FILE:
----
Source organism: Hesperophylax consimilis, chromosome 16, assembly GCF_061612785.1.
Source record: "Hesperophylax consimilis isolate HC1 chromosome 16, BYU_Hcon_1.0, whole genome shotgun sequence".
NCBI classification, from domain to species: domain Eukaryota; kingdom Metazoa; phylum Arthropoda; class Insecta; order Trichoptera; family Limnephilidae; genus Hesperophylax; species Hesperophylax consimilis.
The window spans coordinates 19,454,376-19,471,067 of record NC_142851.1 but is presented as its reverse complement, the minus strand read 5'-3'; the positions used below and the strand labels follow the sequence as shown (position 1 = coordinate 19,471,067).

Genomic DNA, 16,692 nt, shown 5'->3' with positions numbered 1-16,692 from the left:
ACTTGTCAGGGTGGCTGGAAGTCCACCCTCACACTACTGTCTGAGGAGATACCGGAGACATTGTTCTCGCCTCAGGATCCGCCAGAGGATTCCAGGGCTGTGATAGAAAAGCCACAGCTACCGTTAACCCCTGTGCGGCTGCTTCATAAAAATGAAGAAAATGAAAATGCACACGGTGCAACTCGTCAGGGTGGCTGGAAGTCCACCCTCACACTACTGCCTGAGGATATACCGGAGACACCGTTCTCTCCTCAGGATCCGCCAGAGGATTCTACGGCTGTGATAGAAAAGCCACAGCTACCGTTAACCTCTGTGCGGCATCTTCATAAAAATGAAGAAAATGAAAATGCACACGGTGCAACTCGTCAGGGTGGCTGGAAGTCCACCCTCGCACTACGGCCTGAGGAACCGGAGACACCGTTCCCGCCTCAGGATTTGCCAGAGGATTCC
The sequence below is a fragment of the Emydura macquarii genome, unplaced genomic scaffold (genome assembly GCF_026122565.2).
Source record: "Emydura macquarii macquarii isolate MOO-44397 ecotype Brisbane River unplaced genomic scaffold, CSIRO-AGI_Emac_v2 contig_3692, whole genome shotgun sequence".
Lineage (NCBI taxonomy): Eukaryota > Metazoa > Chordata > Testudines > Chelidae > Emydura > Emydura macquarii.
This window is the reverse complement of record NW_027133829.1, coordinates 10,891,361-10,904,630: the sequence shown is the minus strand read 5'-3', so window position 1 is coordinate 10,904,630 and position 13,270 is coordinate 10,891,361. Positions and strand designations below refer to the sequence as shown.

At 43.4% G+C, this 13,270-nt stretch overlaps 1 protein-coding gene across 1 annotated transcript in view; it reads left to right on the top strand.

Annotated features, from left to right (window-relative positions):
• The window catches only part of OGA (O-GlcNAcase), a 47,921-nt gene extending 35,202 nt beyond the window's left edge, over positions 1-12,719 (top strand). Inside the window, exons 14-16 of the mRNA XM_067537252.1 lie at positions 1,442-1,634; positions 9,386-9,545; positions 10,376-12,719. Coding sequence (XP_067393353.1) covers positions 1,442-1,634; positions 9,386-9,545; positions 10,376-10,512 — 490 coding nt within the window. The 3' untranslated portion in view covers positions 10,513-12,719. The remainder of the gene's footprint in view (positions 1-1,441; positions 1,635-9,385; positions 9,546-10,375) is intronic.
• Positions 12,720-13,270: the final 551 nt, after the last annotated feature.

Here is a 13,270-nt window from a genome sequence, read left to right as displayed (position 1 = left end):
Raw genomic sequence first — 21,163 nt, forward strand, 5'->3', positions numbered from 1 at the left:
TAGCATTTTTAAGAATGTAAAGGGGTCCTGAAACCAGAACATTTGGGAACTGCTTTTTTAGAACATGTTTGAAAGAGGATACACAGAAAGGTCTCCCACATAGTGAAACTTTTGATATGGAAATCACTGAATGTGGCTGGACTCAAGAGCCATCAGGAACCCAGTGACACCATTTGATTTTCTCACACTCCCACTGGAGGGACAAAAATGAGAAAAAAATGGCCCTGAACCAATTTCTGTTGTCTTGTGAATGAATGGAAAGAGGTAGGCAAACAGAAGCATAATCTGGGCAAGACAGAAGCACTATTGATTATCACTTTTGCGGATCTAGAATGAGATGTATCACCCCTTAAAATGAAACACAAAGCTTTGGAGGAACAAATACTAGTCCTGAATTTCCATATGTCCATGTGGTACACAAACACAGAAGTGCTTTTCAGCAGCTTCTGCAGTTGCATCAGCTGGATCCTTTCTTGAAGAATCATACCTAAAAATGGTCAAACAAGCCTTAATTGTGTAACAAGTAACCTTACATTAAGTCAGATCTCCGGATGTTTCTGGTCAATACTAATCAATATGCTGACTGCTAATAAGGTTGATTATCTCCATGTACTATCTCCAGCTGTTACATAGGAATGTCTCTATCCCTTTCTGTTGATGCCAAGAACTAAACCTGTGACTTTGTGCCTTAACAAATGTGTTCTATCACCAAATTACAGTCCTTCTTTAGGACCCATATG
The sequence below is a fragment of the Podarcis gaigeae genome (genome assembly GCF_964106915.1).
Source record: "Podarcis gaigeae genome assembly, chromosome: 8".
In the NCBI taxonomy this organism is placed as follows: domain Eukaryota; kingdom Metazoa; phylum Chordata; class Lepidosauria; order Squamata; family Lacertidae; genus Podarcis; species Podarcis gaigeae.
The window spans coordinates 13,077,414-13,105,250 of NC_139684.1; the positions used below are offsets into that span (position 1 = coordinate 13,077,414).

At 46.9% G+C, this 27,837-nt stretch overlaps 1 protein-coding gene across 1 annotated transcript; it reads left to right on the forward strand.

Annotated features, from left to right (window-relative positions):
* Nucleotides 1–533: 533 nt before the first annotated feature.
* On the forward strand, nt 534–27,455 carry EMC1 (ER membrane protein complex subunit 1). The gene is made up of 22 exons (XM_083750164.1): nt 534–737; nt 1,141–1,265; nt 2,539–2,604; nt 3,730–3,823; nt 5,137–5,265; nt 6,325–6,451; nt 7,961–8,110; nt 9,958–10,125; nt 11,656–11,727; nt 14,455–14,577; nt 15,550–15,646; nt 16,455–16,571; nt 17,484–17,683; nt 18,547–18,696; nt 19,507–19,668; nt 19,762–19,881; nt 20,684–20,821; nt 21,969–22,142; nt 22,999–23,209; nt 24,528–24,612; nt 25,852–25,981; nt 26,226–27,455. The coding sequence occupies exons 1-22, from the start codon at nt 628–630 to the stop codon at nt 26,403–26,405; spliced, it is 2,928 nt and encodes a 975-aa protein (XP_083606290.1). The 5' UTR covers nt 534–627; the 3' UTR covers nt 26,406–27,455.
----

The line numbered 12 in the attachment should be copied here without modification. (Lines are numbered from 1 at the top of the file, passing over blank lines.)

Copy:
Annotated features, from left to right (window-relative positions):